I’ve played Makruk quite a few times now and have lost miserably all of those times before counting ever became a problem.  If you like chess then you might find Makruk right up your ally. You can click the link below if you would like to try your hand at a game against a computer.

Makruk ( Thai Chess ) online

sig1 Makruk ( Thai Chess )

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Comment by CatherineNo Gravatar Subscribed to comments via email
2009-11-26 20:00:32

Talen, I do like chess so I might give it a go one of these days.

And I am forever driving past men gathered around a board, kicking myself for not seeing them in time.

I am not flustered about losing the chance for a game of chess, but for the lost photo opportunity.

(In Thailand, if I backtrack for every photo situation, I’d never get anywhere… so in the hopes of seeing something equally important further ahead, I generally keep on going)
Catherine´s last blog ..Jai Words: Learn Thai with More Words of the Heart My ComLuv Profile

Comment by TalenNo Gravatar
2009-11-27 04:49:16

Cat, for some reason I never have my camera with me when I pass a game of Thai chess…or checkers for that matter. Most of the checkers games I’ve seen use bottle caps like we did when we were kids.

Comment by CatherineNo Gravatar Subscribed to comments via email
2009-11-27 04:55:39

I often take a camera when I’m out and about.

And it has taken me awhile, but my taxi driver now stops for photos on a dime.

If he hears a sharp intake of breath from me, he slams on the brakes. I didn’t ask for this either, he just does it.

It is fairly effective as his maneuvering skills are honed, but we have yet to pass by chess players since he perfected this move.
Catherine´s last blog ..Jai Words: Learn Thai with More Words of the Heart My ComLuv Profile

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Comment by MartynNo Gravatar
2009-11-27 03:17:16

Talen I have seen Thai’s playing board games but never really taken any notice. I used to play chess when I was younger but got seriously into football and that was the end of chess.

There are a couple of stalls at the big Nong Khai market I visit that sell games and I’m going to check them out. If I see the Makruk game on display then I’ll buy it no shadow of doubt.

Any idea on the cost because I really like the look of the one in your photos but it does appear well carved and perhaps a little pricey. I’ll definitely by the board game on my Christmas trip and my grey matter is gonna give the young one and her uncles one hell of a beating…perhaps.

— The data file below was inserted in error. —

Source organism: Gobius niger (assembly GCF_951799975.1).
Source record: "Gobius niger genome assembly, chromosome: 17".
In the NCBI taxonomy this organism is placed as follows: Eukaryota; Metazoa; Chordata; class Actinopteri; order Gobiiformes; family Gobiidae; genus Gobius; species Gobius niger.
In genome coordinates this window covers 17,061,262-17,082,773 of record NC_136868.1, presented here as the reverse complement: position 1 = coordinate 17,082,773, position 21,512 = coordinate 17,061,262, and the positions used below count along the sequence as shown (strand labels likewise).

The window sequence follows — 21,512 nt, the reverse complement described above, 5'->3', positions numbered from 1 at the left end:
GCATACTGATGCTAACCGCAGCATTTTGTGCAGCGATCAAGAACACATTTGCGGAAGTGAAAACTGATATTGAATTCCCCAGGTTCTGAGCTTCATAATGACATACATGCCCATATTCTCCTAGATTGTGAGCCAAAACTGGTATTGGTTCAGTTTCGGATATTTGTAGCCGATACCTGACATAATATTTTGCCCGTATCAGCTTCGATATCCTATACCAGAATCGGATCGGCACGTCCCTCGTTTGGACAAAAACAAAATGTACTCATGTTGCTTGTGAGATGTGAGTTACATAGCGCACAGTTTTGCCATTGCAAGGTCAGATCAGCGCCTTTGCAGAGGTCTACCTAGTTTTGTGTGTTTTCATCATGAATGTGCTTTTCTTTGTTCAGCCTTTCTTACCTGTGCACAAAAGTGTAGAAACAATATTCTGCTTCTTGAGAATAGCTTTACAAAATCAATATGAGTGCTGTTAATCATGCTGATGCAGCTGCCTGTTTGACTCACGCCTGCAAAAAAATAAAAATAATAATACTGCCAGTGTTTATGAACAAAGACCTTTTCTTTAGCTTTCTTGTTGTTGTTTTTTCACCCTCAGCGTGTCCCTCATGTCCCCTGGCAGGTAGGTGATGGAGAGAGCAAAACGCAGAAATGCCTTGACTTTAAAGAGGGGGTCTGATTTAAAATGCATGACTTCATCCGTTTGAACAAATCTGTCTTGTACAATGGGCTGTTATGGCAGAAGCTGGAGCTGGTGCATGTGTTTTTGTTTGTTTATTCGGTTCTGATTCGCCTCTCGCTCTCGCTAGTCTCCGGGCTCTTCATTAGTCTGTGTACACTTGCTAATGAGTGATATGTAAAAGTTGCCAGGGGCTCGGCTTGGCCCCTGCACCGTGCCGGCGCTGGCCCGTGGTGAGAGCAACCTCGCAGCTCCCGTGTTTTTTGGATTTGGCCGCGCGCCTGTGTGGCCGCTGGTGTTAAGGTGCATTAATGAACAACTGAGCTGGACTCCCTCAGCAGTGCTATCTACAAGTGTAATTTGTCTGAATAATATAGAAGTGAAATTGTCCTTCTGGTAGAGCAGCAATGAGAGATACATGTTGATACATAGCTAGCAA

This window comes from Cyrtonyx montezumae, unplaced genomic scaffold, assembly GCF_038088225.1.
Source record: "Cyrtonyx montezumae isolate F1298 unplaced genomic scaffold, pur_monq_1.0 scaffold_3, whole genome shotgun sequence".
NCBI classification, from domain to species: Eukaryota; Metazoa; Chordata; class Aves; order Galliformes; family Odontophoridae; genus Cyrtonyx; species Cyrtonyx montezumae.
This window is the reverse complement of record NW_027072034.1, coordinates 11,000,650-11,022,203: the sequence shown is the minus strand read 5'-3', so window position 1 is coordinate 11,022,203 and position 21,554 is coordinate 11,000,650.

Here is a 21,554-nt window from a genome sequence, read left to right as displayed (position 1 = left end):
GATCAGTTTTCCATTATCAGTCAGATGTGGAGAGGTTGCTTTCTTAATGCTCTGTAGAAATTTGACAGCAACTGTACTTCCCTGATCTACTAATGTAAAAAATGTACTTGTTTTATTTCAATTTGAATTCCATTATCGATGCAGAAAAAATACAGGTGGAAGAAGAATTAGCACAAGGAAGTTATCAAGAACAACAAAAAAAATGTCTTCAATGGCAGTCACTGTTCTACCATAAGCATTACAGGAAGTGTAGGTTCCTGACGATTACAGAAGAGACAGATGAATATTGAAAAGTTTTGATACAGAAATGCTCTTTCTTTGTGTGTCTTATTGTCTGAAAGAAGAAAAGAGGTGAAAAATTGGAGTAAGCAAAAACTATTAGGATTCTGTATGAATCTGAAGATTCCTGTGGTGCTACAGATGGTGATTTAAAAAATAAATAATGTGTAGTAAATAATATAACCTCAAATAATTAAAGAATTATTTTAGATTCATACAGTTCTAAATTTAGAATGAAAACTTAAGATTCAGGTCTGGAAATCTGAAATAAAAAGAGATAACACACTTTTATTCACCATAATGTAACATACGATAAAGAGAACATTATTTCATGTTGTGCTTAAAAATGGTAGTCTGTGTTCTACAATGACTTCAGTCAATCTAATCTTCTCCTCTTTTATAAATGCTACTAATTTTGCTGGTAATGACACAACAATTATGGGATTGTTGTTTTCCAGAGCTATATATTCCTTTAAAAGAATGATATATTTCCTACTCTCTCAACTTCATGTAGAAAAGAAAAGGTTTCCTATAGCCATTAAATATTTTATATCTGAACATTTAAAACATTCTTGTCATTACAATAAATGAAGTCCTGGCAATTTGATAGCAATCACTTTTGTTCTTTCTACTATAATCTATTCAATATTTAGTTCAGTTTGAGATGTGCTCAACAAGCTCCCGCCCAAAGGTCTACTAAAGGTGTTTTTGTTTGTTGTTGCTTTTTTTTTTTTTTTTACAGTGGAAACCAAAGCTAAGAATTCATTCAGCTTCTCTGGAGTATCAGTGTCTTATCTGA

Martyn´s last blog ..Thailand At Work – Streetwalkers and Roadworkers My ComLuv Profile

Comment by TalenNo Gravatar
2009-11-27 04:46:37

Martyn, I’ve seen similar boards to the one I have in the post for around 6-800 baht. The nicer ones are like the old chess sets with the box beneath the board for chess pieces and checker pieces.

Comment by MikeNo Gravatar Subscribed to comments via email
2009-11-27 03:41:11

Talen what an interesting post. Funnily enough I have not seen it played here but I am sure it is.

I quite like chess, but I fancy the rules for Makruk are a little difficult to remember.

Thanks for sharing this one, now I need to keep my eyes open.
Mike´s last blog ..Soi Chicken My ComLuv Profile

Comment by TalenNo Gravatar
2009-11-27 04:48:00

Mike, The rules aren’t so bad until you get to the counting part. You can always play checkers too on the same board…very easy and not so many rules.

Comment by TomNo Gravatar Subscribed to comments via email
2009-11-27 06:43:39

I’ve never been to Thailand but I think makruk is ace. The lack of long range diagonal pieces like bishops and queens suit my style a lot more as I’m less likely to be taken by surprise by bishops coming from nowhere and game is a lot more tactical. The khon is a fantastic piece to play with and makes makruk much more interesting than the similar shatranj (the direct forerunner of modern chess) which has an awkward elephant instead.

That said, I’ve only played correspondence makruk (on a site called SchemingMind). It’s interesting there as none of the makruk players there are Thai, we only really have the rules to work off, and none of the theory. I understand there is a lot of theory and literature about makruk, if you can read Thai.